I’ve known about my hearing loss for 31 years (diagnosed at age 11), and have gone through several stages dealing with my deafness:
- feeling ashamed to tell people I couldn’t hear
- trying to hide my hearing loss
- denying my hearing loss
- hiding my hearing aids
- complete acceptance of both my hearing loss and hearing aids
When normal hearing people try to push me or any other hard of hearing (hoh) person back into any of the first four stages, my protective instinct gently emerges. Many years ago, this protective instinct was out of control. I believed I could whiplash normal hearing people into sync with my new-found acceptance of hearing loss.
Sad to say, I no longer remember the name of the first poor unfortunate soul to experience the whiplash effect. We’ll call her “Sarah.” Sarah made a huge mistake minutes after meeting me. She took me aside and said in a cheery voice, “I just thought you’d like to know that I can see your hearing aids!”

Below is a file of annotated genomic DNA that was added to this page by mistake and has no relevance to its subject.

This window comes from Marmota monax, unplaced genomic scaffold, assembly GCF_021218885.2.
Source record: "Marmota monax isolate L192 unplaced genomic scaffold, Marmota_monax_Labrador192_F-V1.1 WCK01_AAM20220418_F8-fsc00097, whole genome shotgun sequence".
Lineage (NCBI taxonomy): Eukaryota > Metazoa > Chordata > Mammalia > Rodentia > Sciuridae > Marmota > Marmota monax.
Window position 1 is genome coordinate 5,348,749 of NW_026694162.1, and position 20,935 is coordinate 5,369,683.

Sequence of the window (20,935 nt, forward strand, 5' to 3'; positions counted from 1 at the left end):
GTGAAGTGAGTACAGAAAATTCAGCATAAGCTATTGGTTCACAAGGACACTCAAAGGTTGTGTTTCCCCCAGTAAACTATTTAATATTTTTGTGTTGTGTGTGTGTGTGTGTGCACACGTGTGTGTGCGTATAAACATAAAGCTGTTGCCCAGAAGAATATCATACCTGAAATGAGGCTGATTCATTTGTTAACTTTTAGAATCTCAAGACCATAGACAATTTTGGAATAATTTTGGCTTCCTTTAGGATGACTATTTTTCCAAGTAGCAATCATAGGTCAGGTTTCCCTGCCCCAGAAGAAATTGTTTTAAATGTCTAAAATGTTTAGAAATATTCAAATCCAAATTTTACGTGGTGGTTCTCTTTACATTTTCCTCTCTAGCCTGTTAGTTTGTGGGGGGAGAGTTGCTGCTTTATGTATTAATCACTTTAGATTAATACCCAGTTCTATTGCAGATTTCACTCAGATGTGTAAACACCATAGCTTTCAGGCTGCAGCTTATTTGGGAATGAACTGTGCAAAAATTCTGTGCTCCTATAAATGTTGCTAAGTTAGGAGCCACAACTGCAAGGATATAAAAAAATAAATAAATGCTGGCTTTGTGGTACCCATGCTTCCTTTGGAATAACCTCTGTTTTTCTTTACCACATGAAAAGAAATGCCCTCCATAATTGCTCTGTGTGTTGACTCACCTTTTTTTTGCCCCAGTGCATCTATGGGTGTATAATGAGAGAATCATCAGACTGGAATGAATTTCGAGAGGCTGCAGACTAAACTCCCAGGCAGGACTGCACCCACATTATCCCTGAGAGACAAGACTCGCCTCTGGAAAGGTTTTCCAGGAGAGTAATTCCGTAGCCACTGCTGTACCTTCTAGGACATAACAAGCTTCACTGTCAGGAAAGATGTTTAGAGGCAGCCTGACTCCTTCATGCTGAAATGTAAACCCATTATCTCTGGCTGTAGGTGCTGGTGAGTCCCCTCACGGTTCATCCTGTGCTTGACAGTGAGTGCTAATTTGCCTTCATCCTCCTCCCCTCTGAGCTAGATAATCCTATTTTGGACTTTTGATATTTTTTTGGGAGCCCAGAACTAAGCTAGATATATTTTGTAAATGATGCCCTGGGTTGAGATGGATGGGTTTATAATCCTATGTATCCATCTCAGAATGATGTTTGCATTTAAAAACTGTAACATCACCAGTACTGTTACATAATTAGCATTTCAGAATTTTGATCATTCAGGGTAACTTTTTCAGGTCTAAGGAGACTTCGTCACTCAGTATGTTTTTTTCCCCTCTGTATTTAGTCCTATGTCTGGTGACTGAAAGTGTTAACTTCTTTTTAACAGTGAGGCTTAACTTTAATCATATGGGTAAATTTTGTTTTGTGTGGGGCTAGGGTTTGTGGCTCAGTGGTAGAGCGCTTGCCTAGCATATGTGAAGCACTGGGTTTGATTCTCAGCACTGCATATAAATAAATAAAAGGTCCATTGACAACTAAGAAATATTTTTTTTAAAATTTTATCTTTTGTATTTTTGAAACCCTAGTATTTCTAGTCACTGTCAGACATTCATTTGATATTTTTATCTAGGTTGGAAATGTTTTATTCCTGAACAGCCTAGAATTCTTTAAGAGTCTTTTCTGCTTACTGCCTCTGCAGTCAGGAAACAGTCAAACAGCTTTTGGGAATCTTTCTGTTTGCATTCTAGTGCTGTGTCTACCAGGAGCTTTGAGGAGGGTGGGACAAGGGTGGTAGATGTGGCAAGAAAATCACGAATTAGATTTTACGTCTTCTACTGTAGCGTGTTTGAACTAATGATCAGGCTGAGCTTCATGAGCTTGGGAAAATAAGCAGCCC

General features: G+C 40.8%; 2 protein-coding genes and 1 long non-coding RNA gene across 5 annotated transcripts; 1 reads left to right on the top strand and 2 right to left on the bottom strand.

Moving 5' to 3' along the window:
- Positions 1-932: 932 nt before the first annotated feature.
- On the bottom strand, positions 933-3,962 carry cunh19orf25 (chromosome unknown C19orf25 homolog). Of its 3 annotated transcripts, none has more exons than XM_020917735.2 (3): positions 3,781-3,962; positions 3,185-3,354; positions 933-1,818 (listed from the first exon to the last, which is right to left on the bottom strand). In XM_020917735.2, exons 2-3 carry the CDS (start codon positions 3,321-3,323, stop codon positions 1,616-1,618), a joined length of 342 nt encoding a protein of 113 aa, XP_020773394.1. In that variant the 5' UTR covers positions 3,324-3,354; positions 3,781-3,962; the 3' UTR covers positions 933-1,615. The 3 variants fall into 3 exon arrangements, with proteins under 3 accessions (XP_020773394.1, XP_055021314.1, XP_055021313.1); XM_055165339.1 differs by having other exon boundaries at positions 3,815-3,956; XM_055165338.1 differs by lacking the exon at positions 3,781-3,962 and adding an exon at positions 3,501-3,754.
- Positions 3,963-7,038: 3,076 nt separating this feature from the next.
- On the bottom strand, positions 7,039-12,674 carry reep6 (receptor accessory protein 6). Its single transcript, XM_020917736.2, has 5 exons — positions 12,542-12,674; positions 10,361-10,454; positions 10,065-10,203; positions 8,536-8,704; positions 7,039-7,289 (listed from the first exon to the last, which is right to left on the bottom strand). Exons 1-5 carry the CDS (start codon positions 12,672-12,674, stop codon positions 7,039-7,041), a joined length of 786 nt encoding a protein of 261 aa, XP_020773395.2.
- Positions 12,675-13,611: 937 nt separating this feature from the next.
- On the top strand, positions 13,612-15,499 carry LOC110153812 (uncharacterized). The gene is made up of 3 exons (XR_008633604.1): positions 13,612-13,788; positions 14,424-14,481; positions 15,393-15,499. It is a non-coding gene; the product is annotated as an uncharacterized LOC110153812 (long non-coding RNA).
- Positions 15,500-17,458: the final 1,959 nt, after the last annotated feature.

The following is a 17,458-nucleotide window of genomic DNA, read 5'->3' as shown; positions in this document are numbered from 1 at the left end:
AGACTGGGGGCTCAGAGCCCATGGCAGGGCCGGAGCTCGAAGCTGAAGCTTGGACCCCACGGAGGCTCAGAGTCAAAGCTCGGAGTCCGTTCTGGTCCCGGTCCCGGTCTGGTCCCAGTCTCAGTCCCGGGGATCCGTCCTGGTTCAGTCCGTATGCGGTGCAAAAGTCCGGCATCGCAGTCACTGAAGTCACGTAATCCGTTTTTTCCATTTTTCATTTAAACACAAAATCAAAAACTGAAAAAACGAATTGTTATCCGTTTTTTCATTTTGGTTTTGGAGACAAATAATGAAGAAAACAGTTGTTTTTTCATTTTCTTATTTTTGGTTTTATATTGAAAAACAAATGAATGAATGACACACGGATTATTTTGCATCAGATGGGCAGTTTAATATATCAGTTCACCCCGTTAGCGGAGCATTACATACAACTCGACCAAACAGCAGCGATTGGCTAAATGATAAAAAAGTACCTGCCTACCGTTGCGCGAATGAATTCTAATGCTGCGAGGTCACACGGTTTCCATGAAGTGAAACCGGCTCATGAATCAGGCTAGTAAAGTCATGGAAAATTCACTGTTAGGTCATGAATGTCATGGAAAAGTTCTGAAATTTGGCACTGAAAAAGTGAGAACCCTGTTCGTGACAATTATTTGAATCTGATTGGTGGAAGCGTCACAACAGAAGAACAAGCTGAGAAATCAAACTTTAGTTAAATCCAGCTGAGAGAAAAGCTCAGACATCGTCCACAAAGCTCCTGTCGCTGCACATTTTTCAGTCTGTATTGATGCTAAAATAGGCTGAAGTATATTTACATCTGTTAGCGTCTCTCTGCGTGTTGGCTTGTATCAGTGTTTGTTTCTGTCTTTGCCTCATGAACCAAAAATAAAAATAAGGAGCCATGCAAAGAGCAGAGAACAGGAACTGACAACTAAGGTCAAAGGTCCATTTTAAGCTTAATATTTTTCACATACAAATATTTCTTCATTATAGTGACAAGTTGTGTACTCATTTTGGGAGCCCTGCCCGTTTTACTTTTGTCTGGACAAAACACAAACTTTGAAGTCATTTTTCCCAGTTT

To say I reacted poorly is an understatement. Pressure cookers have nothing on me when I‘m angry. I said, “So? What do you want me to do, cover them up? Do you want me to be ashamed that I can’t hear well? Why should I hide my hearing aids? I can’t help the fact that I’m hard of hearing! Why don’t you hide your glasses – I can see them!”
Poor Sarah. She high-tailed it out of there and left me stewing.
Have you ever done something like this?